The day had been spent in a frenzy of de-cluttering the apartment. Earlier, the vanity, bureau and end table in the bedroom had been full to capacity overflowing with bottles of gooey nail polish, powders, lotions, sticky tubes of half melted lipsticks, broken compacts of makeup, and tacky bottles of heady perfumes. Some of the shimmering, glossy lipsticks and polishes were years old and she hadn’t used most of them in that long. Normally it wasn’t in her nature to throw anything away as it was the curse of being a pack rat; but today the clutter was unbearable. In a fit of exasperation, she had dragged her forearm along the top of the table and pushed everything into a garbage bag. The procedure was repeated in the small living room making a clean sweep of aged papers stacked in piles on either side of the desk, back issues of newspapers, magazines, and junk mail behind the couch, pieces of cardboard and old TV guides full of shows long cancelled and channels long dead. All made their way into bags, tossed one by one near the front door. Even the four weeks worth of unopened mail spilling from the mail basket by the door was not safe.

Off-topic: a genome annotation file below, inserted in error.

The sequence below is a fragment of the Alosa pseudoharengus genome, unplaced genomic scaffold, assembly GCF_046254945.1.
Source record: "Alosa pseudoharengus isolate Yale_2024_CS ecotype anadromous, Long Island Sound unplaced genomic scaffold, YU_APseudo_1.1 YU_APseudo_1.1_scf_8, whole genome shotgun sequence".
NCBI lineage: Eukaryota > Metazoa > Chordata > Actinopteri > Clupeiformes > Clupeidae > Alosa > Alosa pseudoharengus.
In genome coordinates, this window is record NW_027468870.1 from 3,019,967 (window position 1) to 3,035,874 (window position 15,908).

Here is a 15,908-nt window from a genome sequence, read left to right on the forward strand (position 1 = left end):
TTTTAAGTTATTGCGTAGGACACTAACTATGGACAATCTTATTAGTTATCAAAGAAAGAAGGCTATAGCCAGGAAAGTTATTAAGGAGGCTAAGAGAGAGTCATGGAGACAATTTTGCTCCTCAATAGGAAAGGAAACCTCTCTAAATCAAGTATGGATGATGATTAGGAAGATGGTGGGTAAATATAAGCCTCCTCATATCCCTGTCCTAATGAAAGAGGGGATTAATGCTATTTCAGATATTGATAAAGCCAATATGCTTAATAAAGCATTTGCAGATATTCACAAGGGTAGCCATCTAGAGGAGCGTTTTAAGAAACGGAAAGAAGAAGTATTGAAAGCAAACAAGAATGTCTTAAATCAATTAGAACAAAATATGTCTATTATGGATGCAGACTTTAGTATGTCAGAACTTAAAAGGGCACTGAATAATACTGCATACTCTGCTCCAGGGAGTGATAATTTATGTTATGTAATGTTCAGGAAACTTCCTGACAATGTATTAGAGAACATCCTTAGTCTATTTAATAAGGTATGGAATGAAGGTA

The small kitchen, hardly big enough for one person to stand, was now clear of dirty plates, bowls, glasses and pots. The refrigerator was liberated from Tupperware hiding long forgotten mystery leftovers growing fur. Everything was thrown away–ruined plates and all. It took the better part of an hour just to haul everything down three flights of stairs to the dumpster. While out she’d made a quick run to the mailbox to mail a stack of bills except for the rent. That lone envelope rested neatly on the side table near the door with the word “RENT” written neatly in block script. A pristine stamp in the upper right corner was creased where she’d tried to remove it, but then pressed it back flat.

Fingers pressed play and the sounds of a harmonica and accompanying instruments filled the room again. She made her rounds making sure the windows and doors were locked, adjusted the shades, clicked off the lights, and paused momentarily at a second bedroom door. That was the only room that hadn’t been subject to Mr. Clean.. She hadn’t been in that room since—that day. The bed was unmade, the little portable TV and reading light was still on, and the little end table lay on its side amid the broken ruins of a bamboo plant and blue vase. The places where muddy feet had ground the dirt into the carpet remained untouched. When they left they banged into the antique bureau and knocked over a wedding picture and she’d heard the glass crack as the blue and red lights from outside the window had thrown patterns against the wall.